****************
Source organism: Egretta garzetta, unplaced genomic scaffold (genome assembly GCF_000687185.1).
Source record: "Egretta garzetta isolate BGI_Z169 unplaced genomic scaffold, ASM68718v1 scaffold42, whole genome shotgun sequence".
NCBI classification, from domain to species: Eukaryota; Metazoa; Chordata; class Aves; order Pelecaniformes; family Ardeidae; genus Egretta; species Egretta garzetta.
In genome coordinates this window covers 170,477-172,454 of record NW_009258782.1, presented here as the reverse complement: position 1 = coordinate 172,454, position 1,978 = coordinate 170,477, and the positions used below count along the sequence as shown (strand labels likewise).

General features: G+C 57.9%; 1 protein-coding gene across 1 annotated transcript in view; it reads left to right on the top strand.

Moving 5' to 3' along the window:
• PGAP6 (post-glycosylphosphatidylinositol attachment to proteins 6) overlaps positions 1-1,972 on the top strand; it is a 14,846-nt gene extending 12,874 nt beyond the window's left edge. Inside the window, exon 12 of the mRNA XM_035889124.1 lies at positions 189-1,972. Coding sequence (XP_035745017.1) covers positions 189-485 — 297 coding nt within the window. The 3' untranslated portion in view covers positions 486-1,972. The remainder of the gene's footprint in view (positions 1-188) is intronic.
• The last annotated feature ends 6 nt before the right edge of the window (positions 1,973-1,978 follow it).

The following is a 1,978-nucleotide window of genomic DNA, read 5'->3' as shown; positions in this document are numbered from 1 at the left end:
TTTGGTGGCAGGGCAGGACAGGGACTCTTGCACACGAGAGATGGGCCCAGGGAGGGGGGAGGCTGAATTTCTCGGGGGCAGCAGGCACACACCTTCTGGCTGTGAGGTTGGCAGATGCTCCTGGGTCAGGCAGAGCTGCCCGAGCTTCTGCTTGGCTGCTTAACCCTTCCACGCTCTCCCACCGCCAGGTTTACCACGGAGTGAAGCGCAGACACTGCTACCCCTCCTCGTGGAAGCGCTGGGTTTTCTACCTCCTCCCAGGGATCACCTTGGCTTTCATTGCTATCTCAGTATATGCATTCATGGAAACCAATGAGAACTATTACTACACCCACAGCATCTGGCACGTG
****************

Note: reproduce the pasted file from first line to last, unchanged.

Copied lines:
Source organism: Egretta garzetta, unplaced genomic scaffold (genome assembly GCF_000687185.1).
Source record: "Egretta garzetta isolate BGI_Z169 unplaced genomic scaffold, ASM68718v1 scaffold42, whole genome shotgun sequence".
NCBI classification, from domain to species: Eukaryota; Metazoa; Chordata; class Aves; order Pelecaniformes; family Ardeidae; genus Egretta; species Egretta garzetta.
In genome coordinates this window covers 170,477-172,454 of record NW_009258782.1, presented here as the reverse complement: position 1 = coordinate 172,454, position 1,978 = coordinate 170,477, and the positions used below count along the sequence as shown (strand labels likewise).

General features: G+C 57.9%; 1 protein-coding gene across 1 annotated transcript in view; it reads left to right on the top strand.

Moving 5' to 3' along the window:
• PGAP6 (post-glycosylphosphatidylinositol attachment to proteins 6) overlaps positions 1-1,972 on the top strand; it is a 14,846-nt gene extending 12,874 nt beyond the window's left edge. Inside the window, exon 12 of the mRNA XM_035889124.1 lies at positions 189-1,972. Coding sequence (XP_035745017.1) covers positions 189-485 — 297 coding nt within the window. The 3' untranslated portion in view covers positions 486-1,972. The remainder of the gene's footprint in view (positions 1-188) is intronic.
• The last annotated feature ends 6 nt before the right edge of the window (positions 1,973-1,978 follow it).

The following is a 1,978-nucleotide window of genomic DNA, read 5'->3' as shown; positions in this document are numbered from 1 at the left end:
TTTGGTGGCAGGGCAGGACAGGGACTCTTGCACACGAGAGATGGGCCCAGGGAGGGGGGAGGCTGAATTTCTCGGGGGCAGCAGGCACACACCTTCTGGCTGTGAGGTTGGCAGATGCTCCTGGGTCAGGCAGAGCTGCCCGAGCTTCTGCTTGGCTGCTTAACCCTTCCACGCTCTCCCACCGCCAGGTTTACCACGGAGTGAAGCGCAGACACTGCTACCCCTCCTCGTGGAAGCGCTGGGTTTTCTACCTCCTCCCAGGGATCACCTTGGCTTTCATTGCTATCTCAGTATATGCATTCATGGAAACCAATGAGAACTATTACTACACCCACAGCATCTGGCACGTG